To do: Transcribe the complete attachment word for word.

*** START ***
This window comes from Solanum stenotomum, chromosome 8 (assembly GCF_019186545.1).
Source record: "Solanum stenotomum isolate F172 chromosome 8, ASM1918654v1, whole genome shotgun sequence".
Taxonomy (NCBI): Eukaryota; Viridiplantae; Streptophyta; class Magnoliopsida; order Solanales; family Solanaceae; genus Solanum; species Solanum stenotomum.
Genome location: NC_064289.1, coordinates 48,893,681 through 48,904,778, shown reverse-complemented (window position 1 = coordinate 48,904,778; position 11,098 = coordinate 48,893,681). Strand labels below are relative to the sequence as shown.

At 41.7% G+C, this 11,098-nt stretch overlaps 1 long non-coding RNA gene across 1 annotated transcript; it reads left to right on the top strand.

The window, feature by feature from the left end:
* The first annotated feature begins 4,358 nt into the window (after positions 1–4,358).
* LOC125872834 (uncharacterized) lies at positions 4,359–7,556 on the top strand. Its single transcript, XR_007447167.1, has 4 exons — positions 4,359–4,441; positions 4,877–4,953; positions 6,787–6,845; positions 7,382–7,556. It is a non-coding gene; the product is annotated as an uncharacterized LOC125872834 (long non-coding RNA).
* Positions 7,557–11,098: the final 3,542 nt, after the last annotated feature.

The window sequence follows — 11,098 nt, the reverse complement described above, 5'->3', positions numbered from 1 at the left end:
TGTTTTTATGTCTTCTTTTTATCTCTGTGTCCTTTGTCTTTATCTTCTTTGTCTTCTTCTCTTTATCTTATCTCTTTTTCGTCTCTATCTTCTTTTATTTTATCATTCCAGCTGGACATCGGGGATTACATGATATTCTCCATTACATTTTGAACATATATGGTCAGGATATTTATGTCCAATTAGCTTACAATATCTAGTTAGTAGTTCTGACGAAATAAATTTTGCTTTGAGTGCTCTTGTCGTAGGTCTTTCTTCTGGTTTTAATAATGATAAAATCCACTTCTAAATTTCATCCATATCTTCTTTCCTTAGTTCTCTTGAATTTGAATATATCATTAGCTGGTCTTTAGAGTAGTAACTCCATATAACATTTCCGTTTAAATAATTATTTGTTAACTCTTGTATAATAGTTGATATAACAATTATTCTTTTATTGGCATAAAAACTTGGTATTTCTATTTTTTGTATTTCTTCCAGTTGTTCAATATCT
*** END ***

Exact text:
This window comes from Solanum stenotomum, chromosome 8 (assembly GCF_019186545.1).
Source record: "Solanum stenotomum isolate F172 chromosome 8, ASM1918654v1, whole genome shotgun sequence".
Taxonomy (NCBI): Eukaryota; Viridiplantae; Streptophyta; class Magnoliopsida; order Solanales; family Solanaceae; genus Solanum; species Solanum stenotomum.
Genome location: NC_064289.1, coordinates 48,893,681 through 48,904,778, shown reverse-complemented (window position 1 = coordinate 48,904,778; position 11,098 = coordinate 48,893,681). Strand labels below are relative to the sequence as shown.

At 41.7% G+C, this 11,098-nt stretch overlaps 1 long non-coding RNA gene across 1 annotated transcript; it reads left to right on the top strand.

The window, feature by feature from the left end:
* The first annotated feature begins 4,358 nt into the window (after positions 1–4,358).
* LOC125872834 (uncharacterized) lies at positions 4,359–7,556 on the top strand. Its single transcript, XR_007447167.1, has 4 exons — positions 4,359–4,441; positions 4,877–4,953; positions 6,787–6,845; positions 7,382–7,556. It is a non-coding gene; the product is annotated as an uncharacterized LOC125872834 (long non-coding RNA).
* Positions 7,557–11,098: the final 3,542 nt, after the last annotated feature.

The window sequence follows — 11,098 nt, the reverse complement described above, 5'->3', positions numbered from 1 at the left end:
TGTTTTTATGTCTTCTTTTTATCTCTGTGTCCTTTGTCTTTATCTTCTTTGTCTTCTTCTCTTTATCTTATCTCTTTTTCGTCTCTATCTTCTTTTATTTTATCATTCCAGCTGGACATCGGGGATTACATGATATTCTCCATTACATTTTGAACATATATGGTCAGGATATTTATGTCCAATTAGCTTACAATATCTAGTTAGTAGTTCTGACGAAATAAATTTTGCTTTGAGTGCTCTTGTCGTAGGTCTTTCTTCTGGTTTTAATAATGATAAAATCCACTTCTAAATTTCATCCATATCTTCTTTCCTTAGTTCTCTTGAATTTGAATATATCATTAGCTGGTCTTTAGAGTAGTAACTCCATATAACATTTCCGTTTAAATAATTATTTGTTAACTCTTGTATAATAGTTGATATAACAATTATTCTTTTATTGGCATAAAAACTTGGTATTTCTATTTTTTGTATTTCTTCCAGTTGTTCAATATCT